Yesterday, the Chicago Cubs signed Oneri Fleita, the organization’s player development and international scouting director (a Jim Hendry favorite), to a four-year extension.

If this catches you by surprise, you’re not alone. The Cubs don’t have a general manager yet in place, and that guy was supposed to be hand-picking his organizational pieces. Sure, Chicago Cubs’ Chairman and Owner Tom Ricketts has said he hopes the GM will keep on Fleita and Scouting Director Tim Wilken, but Ricketts sounded fairly clear last month that the decision would be the GM’s.

So what gives?

The rumored reason for the harried re-sign is that Fleita was receiving overtures from the Detroit Tigers, and, given the uncertain nature of his future, Fleita was considering a move. Rather than risk losing him, Ricketts decided to extend Fleita.



To me, this is yet another sign that Tom Ricketts sees himself as the Cubs’ “baseball president.” Fair or not, extending the farm director for four years before hiring the guy who is purportedly going to be in charge sends a message to that candidate: This is your club, but this is my organization.

That’s not a criticism of Ricketts, and, as I said, his hand was probably forced. But this kind of move makes it less likely that the Cubs are targeting someone like Theo Epstein, Brian Cashman, or Andrew Friedman, guys to whom Ricketts might have to offer complete control to woo.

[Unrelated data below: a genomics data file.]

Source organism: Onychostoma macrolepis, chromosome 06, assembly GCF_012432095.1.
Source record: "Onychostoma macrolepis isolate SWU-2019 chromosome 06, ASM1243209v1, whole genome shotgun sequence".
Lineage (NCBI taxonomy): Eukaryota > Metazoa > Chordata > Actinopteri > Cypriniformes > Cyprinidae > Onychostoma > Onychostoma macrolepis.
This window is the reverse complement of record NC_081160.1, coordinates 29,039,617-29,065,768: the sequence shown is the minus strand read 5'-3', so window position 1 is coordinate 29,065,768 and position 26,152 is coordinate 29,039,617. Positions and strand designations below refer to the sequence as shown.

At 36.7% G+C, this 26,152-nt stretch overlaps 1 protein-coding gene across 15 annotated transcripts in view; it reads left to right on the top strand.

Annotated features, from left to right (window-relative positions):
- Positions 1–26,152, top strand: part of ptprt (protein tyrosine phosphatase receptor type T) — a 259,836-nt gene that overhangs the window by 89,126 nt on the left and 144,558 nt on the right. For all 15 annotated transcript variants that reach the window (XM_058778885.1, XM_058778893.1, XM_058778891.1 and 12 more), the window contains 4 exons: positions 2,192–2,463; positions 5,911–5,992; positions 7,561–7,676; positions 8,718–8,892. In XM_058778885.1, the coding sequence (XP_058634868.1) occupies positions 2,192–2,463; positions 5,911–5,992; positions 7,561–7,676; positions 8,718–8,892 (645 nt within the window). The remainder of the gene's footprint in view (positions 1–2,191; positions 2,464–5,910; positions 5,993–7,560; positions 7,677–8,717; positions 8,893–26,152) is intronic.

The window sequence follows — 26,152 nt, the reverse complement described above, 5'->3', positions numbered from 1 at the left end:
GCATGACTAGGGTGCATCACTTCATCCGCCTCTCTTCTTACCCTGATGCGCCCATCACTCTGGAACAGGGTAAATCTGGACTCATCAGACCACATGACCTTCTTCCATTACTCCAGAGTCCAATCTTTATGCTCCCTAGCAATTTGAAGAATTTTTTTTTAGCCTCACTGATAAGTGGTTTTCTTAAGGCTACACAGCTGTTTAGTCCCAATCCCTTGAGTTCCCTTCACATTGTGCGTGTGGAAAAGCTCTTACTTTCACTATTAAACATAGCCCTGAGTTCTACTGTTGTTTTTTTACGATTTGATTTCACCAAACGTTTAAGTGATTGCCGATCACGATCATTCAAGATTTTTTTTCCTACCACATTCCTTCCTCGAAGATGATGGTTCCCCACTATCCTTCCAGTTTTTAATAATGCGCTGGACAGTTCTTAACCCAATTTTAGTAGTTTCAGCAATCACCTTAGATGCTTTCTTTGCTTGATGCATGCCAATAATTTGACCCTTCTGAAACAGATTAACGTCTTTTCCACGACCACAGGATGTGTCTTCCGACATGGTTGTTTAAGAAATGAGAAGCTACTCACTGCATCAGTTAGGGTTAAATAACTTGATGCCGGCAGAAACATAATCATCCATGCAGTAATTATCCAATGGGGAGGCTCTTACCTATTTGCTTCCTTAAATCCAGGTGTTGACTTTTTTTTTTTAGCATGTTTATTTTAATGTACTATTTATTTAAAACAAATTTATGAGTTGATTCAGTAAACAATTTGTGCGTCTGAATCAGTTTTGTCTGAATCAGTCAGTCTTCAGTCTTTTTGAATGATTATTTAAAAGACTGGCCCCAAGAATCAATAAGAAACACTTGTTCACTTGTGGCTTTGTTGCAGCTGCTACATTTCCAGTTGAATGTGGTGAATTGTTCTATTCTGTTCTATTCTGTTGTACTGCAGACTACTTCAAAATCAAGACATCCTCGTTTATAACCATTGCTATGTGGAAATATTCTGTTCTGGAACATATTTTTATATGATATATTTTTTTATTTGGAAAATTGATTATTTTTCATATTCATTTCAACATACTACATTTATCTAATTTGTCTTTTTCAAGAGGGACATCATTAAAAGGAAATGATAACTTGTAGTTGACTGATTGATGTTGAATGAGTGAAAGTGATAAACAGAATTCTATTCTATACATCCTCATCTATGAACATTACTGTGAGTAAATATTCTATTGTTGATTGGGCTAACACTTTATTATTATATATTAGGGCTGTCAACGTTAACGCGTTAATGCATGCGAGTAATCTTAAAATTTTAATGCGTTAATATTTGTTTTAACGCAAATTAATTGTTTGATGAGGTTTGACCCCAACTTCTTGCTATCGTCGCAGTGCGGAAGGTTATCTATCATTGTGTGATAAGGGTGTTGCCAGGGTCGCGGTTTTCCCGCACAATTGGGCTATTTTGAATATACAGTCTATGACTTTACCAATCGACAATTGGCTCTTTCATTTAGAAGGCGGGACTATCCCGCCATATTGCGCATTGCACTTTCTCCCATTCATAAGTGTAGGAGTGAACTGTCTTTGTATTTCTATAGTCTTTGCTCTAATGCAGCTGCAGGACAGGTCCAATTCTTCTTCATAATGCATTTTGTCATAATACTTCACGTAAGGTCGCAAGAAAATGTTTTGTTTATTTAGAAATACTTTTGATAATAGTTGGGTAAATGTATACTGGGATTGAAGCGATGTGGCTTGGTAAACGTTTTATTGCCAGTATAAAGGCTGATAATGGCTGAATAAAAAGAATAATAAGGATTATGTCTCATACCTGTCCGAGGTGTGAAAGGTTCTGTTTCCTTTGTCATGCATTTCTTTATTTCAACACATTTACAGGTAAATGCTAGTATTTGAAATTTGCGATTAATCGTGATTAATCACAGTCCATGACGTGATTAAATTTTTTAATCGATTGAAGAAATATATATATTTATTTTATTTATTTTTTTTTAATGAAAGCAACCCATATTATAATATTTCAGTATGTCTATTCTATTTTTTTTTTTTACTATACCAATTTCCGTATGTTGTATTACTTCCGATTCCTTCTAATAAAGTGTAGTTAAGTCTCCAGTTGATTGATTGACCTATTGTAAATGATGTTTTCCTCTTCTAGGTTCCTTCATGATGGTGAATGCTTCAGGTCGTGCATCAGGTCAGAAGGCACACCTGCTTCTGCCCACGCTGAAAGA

As for the resigning, itself, I’m sure it’s a good move. We don’t always have a great deal of visibility to the inner workings of the farm development side of the organization (and you could take some legitimate shots at the track record under Fleita), but, if an organization like the Tigers wanted to pilfer Fleita, odds are good he’s doing something right.



The move is also important from at least two other perspectives: (1) international scouting and (2) institutional memory. If there’s one area where the Cubs have found almost unrivaled success in the last three years, it’s in international scouting – which Fleita has led. The inroads he’s laid in the Dominican Republic, in particular, are probably too valuable to lose. Secondly, it’s nice to hang onto someone who’s been a part of the organization on the minor league side for a number of years so that the collective knowledge of the Jim Hendry regime (if there’s one thing most believe Hendry did adequately, it’s scouting on the minor league level) is not lost in his departure.


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